The Pew Research Center in a new study says pressure on parents has grown, particularly in helping adult children hurt by a sluggish economy.
The center also notes that Baby Boomers are aging out of the Sandwich Generation on their way to being the cared for rather than the caring for.
The findings are part of “The Sandwich Generation: Rising Financial Burdens for Middle-Aged Americans.”
In 2005, according to Pew, the percentage of adults age 40 to 59 who provided financial support to a parent 65 or older and a child of any age was 12 percent. In 2012, the percentage had risen to 15.
“While the share of middle-aged adults living in the so-called sandwich generation has increased only marginally in recent years, the financial burdens associated with caring for multiple generations of family members are mounting,” said Pew.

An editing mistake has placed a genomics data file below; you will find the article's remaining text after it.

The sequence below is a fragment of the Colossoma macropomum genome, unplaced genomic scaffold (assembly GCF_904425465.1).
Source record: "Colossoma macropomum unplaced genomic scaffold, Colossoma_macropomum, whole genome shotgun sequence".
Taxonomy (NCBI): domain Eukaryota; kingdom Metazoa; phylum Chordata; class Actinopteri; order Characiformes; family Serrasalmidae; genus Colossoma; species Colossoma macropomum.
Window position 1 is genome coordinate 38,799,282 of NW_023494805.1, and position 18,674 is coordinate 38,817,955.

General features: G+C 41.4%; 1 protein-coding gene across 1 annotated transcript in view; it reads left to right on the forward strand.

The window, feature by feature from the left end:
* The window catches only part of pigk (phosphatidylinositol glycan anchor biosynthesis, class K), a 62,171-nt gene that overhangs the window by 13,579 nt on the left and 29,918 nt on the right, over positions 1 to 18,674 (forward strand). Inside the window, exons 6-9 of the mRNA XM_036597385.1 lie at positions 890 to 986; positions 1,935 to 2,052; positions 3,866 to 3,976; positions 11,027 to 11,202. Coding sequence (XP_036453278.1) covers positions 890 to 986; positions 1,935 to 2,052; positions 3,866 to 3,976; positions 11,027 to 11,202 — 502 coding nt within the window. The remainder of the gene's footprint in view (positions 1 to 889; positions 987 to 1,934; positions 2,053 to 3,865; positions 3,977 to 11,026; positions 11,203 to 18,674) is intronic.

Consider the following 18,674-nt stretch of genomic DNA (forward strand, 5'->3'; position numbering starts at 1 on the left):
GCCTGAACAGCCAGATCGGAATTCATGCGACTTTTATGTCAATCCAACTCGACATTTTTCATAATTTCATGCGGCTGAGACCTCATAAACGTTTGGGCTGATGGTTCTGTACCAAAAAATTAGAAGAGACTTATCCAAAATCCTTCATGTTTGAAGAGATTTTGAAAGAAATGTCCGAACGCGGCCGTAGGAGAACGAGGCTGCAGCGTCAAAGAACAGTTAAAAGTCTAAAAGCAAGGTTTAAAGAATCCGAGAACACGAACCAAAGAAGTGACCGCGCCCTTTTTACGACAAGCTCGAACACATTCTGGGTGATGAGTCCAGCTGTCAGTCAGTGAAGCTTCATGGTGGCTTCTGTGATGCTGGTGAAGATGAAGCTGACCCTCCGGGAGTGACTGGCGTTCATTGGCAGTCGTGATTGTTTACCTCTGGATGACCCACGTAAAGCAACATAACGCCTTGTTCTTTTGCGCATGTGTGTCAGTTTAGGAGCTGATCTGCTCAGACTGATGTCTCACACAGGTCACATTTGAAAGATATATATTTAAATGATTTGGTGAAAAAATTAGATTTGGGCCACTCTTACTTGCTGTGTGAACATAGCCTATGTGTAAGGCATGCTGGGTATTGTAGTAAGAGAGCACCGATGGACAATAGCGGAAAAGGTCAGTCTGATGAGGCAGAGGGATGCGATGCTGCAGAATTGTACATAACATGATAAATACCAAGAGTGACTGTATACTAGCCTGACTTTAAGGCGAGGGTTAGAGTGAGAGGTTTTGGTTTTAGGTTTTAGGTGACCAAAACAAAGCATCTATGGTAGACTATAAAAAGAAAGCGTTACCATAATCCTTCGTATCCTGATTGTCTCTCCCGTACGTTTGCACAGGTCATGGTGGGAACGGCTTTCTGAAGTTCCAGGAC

More and more, parents are helping support their grown children.
Pew cites the “Great Recession and sluggish recovery have taken a disproportionate toll on young adults.”
It said: “In 2010, the share of young adults who were employed was the lowest it had been since the government started collecting these data in 1948. Moreover, from 2007 to 2011 those young adults who were employed full time experienced a greater drop in average weekly earnings than any other age group.”
Pew said 73 percent of that 40 to 59 year old bloc have provided at least some financial help in the past year to at least one such child.
By contrast, according to Pew, 21 percent have provided financial support to a parent age 65 or older in the past year, basically unchanged from 2005.
A notable trend cited by the research is that Baby Boomers are aging out of the Sandwich Generation. Increasingly, they will be cared for by their children.
Said Pew: “Since 2005, many Baby Boomers have aged out of the sandwich generation, and today adults who are part of Generation X are more likely than Baby Boomers to find themselves in this situation: 42 percent of Gen Xers have parent age 65 or older and a dependent child, compared with 33 percent of Boomers.”